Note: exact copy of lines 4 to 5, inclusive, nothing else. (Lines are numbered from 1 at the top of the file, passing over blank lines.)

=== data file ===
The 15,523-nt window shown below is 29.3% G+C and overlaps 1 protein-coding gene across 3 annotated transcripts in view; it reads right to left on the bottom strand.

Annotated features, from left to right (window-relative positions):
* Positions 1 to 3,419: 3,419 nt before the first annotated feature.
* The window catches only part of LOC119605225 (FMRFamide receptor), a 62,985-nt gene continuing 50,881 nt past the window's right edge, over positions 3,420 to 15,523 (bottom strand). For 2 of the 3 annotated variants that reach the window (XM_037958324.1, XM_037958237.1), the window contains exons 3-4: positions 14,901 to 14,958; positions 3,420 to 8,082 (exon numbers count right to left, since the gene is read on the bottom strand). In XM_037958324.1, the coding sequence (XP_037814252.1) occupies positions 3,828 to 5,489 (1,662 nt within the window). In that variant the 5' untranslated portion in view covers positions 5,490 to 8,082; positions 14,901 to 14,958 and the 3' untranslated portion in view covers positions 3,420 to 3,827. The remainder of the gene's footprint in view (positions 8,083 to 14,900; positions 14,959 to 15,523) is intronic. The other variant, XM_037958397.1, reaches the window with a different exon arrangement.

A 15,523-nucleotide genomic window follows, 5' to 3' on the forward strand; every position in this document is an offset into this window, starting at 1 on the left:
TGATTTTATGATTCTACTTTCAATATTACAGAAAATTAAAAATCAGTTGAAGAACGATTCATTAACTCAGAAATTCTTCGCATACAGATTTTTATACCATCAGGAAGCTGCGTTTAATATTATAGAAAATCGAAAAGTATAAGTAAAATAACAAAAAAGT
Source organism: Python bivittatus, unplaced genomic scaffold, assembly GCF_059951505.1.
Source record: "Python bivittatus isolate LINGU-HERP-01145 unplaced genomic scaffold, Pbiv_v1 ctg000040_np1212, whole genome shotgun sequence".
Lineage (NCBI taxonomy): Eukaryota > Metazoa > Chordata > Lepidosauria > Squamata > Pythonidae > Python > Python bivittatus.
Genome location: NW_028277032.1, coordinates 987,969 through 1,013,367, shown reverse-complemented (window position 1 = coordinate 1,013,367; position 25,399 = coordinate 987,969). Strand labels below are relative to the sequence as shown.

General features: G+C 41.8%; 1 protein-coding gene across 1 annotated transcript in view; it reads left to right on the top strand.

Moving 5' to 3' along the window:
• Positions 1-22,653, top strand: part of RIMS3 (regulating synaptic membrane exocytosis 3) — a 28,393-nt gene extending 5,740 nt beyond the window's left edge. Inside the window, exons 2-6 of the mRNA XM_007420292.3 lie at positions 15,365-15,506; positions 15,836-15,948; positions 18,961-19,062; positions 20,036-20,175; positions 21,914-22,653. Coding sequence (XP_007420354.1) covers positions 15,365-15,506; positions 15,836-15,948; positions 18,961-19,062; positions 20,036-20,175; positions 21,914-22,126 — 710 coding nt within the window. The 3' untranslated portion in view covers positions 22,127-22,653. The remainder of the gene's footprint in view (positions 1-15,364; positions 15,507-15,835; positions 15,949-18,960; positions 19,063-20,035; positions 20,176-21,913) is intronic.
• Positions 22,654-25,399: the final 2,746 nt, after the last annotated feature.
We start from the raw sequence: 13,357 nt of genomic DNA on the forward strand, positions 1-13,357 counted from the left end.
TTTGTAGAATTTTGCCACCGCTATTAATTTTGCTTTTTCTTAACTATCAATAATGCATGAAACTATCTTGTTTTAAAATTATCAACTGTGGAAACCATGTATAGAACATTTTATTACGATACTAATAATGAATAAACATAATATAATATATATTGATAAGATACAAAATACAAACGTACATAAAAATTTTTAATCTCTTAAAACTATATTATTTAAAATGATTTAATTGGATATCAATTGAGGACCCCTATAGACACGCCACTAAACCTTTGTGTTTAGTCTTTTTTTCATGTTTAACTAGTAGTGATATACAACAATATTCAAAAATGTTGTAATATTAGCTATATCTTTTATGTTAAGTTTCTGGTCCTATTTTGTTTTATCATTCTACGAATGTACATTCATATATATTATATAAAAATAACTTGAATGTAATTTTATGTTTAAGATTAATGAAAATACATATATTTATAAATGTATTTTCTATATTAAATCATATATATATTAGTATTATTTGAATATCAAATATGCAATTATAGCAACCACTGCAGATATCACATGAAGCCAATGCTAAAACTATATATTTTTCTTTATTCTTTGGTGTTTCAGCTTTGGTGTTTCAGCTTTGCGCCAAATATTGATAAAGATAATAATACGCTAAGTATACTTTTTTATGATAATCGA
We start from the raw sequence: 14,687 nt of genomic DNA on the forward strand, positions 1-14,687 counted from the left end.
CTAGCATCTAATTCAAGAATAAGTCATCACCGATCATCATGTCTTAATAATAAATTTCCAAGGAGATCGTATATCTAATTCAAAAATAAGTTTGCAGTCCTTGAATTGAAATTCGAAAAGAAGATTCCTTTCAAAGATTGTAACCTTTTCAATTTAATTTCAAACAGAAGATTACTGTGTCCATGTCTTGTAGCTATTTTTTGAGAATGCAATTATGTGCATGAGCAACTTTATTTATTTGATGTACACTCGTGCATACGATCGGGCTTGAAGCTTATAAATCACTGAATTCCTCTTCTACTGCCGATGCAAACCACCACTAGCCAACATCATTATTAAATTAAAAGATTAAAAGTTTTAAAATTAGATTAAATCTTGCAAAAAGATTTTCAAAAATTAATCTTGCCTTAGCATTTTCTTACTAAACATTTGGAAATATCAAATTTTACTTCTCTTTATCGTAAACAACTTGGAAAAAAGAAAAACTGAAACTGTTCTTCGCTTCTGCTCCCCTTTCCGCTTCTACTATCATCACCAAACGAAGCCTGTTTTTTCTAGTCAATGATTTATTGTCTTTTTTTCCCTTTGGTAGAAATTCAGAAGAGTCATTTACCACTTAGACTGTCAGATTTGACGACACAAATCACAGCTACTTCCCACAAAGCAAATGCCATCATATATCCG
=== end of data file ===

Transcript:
* The window catches only part of LOC119605225 (FMRFamide receptor), a 62,985-nt gene continuing 50,881 nt past the window's right edge, over positions 3,420 to 15,523 (bottom strand). For 2 of the 3 annotated variants that reach the window (XM_037958324.1, XM_037958237.1), the window contains exons 3-4: positions 14,901 to 14,958; positions 3,420 to 8,082 (exon numbers count right to left, since the gene is read on the bottom strand). In XM_037958324.1, the coding sequence (XP_037814252.1) occupies positions 3,828 to 5,489 (1,662 nt within the window). In that variant the 5' untranslated portion in view covers positions 5,490 to 8,082; positions 14,901 to 14,958 and the 3' untranslated portion in view covers positions 3,420 to 3,827. The remainder of the gene's footprint in view (positions 8,083 to 14,900; positions 14,959 to 15,523) is intronic. The other variant, XM_037958397.1, reaches the window with a different exon arrangement.

A 15,523-nucleotide genomic window follows, 5' to 3' on the forward strand; every position in this document is an offset into this window, starting at 1 on the left: